The production, promulgation, and politics of opera in France during the Enlightenment

Brown, Bruce Alan


The production, promulgation, and politics of opera in France during the Enlightenment


The musical materials in the Frédéric Louis Ritter Collection - a time capsule of historic scores and books on music that have slumbered peacefully for the better part of a century - have many stories to tell. This much one would conclude simply from the titles of the contributions to this series of colloquia, which divide the musical landscape represented in Ritter's collection into English, German, French and theoretical terrain. Another set of stories told by the materials, necessarily supplemented by a certain amount of research, would revolve around the collector himself -

or rather, around both him and his wife, Fanny Raymond Ritter, who had an ample share in his musical and professional activities. Certain of Ritter's books and scores carry inscriptions recording the time, place, and source of his acquisition of them - as in this one from his score of Rameau's opera ,
which suggests that the mother tongue of this native of Strasbourg was German rather than French, despite the form in which his name usually appears in American sources.[2]  In another score, that of Gluck's of 1774, one still finds the business card of the book dealer in Poughkeepsie from whom Ritter bought it; he had finally moved there in 1874, seven years after assuming the first professorship of music at Vassar College:


These scores' connection to Ritter's life and work emerges also from his writings. At several points in his he mentions specific scores, and notes in his "Introductory" remarks that


I never accepted any judgment, any opinion, of an important historical fact, or æsthetic appreciation of important works, that marked or prepared an era in music, until after a conscientious, careful examination, comparison, and study of the most reliable sources which were at my disposal, and most of which are in my own possession...

Ritter, History of Music in the Form of Lectures, 2 vols. (Boston: Ditson, 1870-4), 1:12.


He added that his collecting activity was necessary, given the "utter want of musical libraries and of private collections, on this continent...". Some of these very scores were no doubt also used in his and his wife's remarkable series of "historical recitals," given at both Vassar and New York beginning in 1868 or 1869,[4]  which, as Ritter explained, "we destined to serve as æsthetical illustrations of different remarkable schools and periods of musical art."[5]  French opera of the Ancien Régime was among these "remarkable schools," as one can tell from the presence of works by Lully and Rameau on their programs. Recitals per se, as a type of performance, were something of a novelty then, and all the more ones that were organized historically; in this respect the Ritters' endeavors were fully on a par with developments in European concert life.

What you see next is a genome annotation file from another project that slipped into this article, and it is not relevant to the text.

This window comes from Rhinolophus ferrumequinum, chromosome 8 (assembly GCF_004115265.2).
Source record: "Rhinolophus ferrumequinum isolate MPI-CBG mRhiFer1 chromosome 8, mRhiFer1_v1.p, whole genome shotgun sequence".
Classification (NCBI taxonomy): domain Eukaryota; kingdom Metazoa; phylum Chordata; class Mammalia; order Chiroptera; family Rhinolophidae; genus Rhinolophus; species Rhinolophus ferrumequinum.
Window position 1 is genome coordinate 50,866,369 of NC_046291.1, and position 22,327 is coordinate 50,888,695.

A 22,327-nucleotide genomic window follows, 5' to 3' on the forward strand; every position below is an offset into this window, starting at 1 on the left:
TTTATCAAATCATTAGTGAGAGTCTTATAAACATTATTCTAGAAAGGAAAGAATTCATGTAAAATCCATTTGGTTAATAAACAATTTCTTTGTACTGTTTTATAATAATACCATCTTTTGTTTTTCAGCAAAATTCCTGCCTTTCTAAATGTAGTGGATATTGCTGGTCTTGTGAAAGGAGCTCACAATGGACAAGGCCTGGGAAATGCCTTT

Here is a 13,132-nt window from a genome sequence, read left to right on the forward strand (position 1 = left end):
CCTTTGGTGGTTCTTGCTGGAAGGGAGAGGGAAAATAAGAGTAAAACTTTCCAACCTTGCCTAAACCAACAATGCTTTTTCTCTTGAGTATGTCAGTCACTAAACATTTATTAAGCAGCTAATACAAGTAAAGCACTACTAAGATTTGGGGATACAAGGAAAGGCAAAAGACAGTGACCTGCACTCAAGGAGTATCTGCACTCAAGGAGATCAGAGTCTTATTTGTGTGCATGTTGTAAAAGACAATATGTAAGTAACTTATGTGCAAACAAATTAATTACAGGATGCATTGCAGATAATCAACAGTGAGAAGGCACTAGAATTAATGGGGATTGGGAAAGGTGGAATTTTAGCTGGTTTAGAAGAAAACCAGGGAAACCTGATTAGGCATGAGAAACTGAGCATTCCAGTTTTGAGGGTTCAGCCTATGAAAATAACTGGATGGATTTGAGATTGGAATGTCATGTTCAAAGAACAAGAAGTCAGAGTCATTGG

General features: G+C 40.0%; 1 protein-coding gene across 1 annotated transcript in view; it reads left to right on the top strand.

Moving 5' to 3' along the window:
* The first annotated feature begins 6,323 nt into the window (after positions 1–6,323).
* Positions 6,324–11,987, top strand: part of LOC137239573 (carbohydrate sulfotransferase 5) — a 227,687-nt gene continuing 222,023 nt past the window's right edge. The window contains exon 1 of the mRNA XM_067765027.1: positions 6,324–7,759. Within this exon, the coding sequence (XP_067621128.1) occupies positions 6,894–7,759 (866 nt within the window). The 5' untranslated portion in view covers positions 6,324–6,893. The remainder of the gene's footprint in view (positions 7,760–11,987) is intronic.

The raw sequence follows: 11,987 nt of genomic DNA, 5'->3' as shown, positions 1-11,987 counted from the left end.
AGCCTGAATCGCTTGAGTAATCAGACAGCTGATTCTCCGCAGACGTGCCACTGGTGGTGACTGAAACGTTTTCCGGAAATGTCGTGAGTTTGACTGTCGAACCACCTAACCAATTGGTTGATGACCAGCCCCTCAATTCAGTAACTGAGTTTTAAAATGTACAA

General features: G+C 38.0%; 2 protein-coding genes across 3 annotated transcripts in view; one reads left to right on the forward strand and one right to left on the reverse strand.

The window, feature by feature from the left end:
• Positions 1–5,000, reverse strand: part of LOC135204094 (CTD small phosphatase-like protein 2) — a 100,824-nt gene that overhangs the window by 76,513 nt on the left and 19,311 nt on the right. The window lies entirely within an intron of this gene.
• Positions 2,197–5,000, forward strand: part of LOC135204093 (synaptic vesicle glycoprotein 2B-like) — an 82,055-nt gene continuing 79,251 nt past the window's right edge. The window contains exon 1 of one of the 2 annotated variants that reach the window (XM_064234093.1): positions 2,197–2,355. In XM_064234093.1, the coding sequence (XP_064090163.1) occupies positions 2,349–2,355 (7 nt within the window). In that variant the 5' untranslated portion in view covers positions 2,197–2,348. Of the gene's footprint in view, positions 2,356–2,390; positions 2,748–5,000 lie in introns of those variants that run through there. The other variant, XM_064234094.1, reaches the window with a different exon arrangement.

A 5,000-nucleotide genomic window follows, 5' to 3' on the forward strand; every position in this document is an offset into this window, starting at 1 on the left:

Though limited in number, the French operatic materials in Ritter's collection provide a fairly complete picture of the main developments in both serious and comic genres. But modern editions of the same works can do the same thing; what is particularly interesting about scores, and to a lesser extent, books, is what they can tell us about the "material culture" of French opera - the ways in which it was advertised and distributed to different sectors of an ever-expanding market. Nearly every French opera that achieved some degree of success with audiences was printed and offered for sale to the public - in stark contrast to the situation in Italy, where a more rapid rotation of operatic repertory and a music publishing industry in steep decline meant that most opera scores circulated in manuscript. Many of these early scores of French operas exhibit aspects of the works that are evident, or not as prominent, in modern editions - such things as dedications, composers' signatures, publishers' catalogues, and hand-written changes or additions that point to their actual use in performance, whether in a professional or an amateur setting. Finally, in surveying these materials we see considerable evidence not only of the turbulent state of French spectacles, but


also of the conscription of opera into a wider struggle between upholders of the old social order, on the one hand, and advocates of a more modern-looking civil society, on the other.


[1] Photo of Frédéric Louis Ritter: Tufts Journal (online), article "Berger grant will illuminate Ritter Collection,"

[2] According to the anonymously written entry on Ritter in Appleton's Cyclopedia of American Biography, ed. James Grant Wilson and John Fiske, 6 vols. (New York: D. Appleton, 1887-9; online at, "His father came from a Spanish family, and the name was originally Caballero.

[4] The earlier date is given by Ritter in Music in America (New York: Scribner, 1883), 386-7 (quoted in Petra Meyer Frasier, "'Woman as a Musician': American Feminism in 1876," Sonneck Society for American Music Bulletin, 24:1 [Spring 1998]; available online at; the later one is given in the entry on Ritter in Appleton's Cyclopedia.

[5] Ritter, History, p. 11.

  • Delivered as part of the Ritter Colloquium Series sponsored by the Department of Music at Tufts University, October 17, 2003.
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